A story from The Push. (Excerpted from Dome, the publication of Johns Hopkins Medicine Family.)
Alfredo Quinones-Hinojosa grew up in Mexico. Arriving in the U.S. as an illegal migrant farm worker in 1987 at the age of 19, he spoke no English and had less than $5 in his pocket. Today, Dr. Quinones - or Dr. Q as he is called by his colleagues - is a neurosurgeon, Assistant Professor of Neurosurgery and Oncology and Director of the Brain Tumor Surgery Program at Hopkins Bayview.
His first job in America was pulling weeds in tomato and cotton fields in California's San Joaquin Valley. But, Quinones' burning desire to achieve led him to the San Joaquin Delta Community College in Stockton, Calif., where he attended classes and led literacy and statistics workshops for fellow immigrants. He later attended the University of California at Berkeley, where he served as a lab assistant and a calculus and physics tutor for students from low-income backgrounds.
Inspired by the example of his grandmother, a curandera-village healer back home in Mexico-and by his own desire to connect with people in a deep way, Quinones decided while at Berkeley to pursue a career in medicine. He had set his sights on less competitive medical schools when his mentor, an administrator who ran a Hispanic Center of Excellence, intervened.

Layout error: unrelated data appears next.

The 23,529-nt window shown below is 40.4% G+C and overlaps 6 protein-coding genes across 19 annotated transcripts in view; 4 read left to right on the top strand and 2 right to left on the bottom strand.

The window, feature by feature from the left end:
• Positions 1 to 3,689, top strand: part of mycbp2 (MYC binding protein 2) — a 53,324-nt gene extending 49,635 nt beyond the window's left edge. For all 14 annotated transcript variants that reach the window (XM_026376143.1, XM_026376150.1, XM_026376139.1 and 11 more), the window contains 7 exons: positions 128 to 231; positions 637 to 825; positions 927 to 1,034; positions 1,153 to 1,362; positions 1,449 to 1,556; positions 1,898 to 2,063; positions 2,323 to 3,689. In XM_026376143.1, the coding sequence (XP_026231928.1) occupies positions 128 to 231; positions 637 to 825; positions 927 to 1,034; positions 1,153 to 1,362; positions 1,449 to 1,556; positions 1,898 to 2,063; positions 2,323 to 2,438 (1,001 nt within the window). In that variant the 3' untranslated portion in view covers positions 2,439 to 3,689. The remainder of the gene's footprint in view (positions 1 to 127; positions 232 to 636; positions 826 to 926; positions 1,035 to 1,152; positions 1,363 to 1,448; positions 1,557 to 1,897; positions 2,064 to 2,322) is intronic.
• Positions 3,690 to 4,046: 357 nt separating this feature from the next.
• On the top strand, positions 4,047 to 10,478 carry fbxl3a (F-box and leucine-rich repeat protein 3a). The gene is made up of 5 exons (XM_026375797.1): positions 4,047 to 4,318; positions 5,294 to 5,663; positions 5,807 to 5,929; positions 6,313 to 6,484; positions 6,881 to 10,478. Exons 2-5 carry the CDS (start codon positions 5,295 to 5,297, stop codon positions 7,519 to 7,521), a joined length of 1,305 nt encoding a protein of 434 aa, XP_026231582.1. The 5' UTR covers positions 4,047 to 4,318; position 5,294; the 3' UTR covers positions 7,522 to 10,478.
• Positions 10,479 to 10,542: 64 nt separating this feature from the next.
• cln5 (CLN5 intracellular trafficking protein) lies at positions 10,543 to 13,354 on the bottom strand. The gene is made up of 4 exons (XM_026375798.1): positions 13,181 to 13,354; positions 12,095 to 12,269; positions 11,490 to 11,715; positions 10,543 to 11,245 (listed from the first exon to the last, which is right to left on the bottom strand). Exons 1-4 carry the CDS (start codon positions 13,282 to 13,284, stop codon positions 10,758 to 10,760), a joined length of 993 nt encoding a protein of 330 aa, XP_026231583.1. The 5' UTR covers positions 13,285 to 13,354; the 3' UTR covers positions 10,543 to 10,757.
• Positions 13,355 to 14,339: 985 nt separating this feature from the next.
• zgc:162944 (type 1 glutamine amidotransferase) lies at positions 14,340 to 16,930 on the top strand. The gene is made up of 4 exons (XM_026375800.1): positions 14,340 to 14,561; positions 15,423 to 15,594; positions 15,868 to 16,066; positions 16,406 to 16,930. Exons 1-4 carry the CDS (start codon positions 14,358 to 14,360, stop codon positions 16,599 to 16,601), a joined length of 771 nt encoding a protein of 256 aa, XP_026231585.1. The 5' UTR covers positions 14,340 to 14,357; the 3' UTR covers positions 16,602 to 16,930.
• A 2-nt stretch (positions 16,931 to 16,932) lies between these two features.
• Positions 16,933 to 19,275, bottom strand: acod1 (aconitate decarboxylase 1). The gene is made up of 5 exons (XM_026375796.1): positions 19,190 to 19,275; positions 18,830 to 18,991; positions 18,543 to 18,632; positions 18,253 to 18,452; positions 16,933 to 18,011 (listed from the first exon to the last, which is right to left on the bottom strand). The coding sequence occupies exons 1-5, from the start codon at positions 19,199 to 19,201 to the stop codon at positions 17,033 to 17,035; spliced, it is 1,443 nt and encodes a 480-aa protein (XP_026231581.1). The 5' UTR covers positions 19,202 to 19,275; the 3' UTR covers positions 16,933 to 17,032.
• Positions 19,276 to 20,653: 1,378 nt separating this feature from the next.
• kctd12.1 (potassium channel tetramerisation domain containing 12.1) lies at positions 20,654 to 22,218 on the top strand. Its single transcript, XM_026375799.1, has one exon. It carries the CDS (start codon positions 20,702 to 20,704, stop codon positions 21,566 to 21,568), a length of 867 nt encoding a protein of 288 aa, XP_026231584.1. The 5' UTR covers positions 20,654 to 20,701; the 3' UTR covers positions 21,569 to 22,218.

"When he saw my CV and my grades, the first thing that came out of his mouth, in a thick Mexican accent, was, ';Oh amigo, with these grades, you can easily get to Harvard.' I thought this guy was clearly living la vida loca."
It was a story he told in 1999 when he delivered the commencement address at Harvard Medical School, where he graduated cum laude and became an American citizen.
After Harvard, he completed his residency in neurosurgery at the University of California at San Francisco. Today, his lab at Hopkins Bayview is one of the most racially and ethnically diverse on campus-a consequence of his belief that "as you go up in life, you should always look back and help the people behind you."
When Quinones delivered a talk at the University of Guadalajara, it was the first time he'd been back to Mexico. "I left a peasant; I came back a professor," he says.
His own ascent was the result of tremendous energy, ambition, determination and especially, he says, the influence of mentors.
"People have given me so much. Now I am trying to give back as much as I can."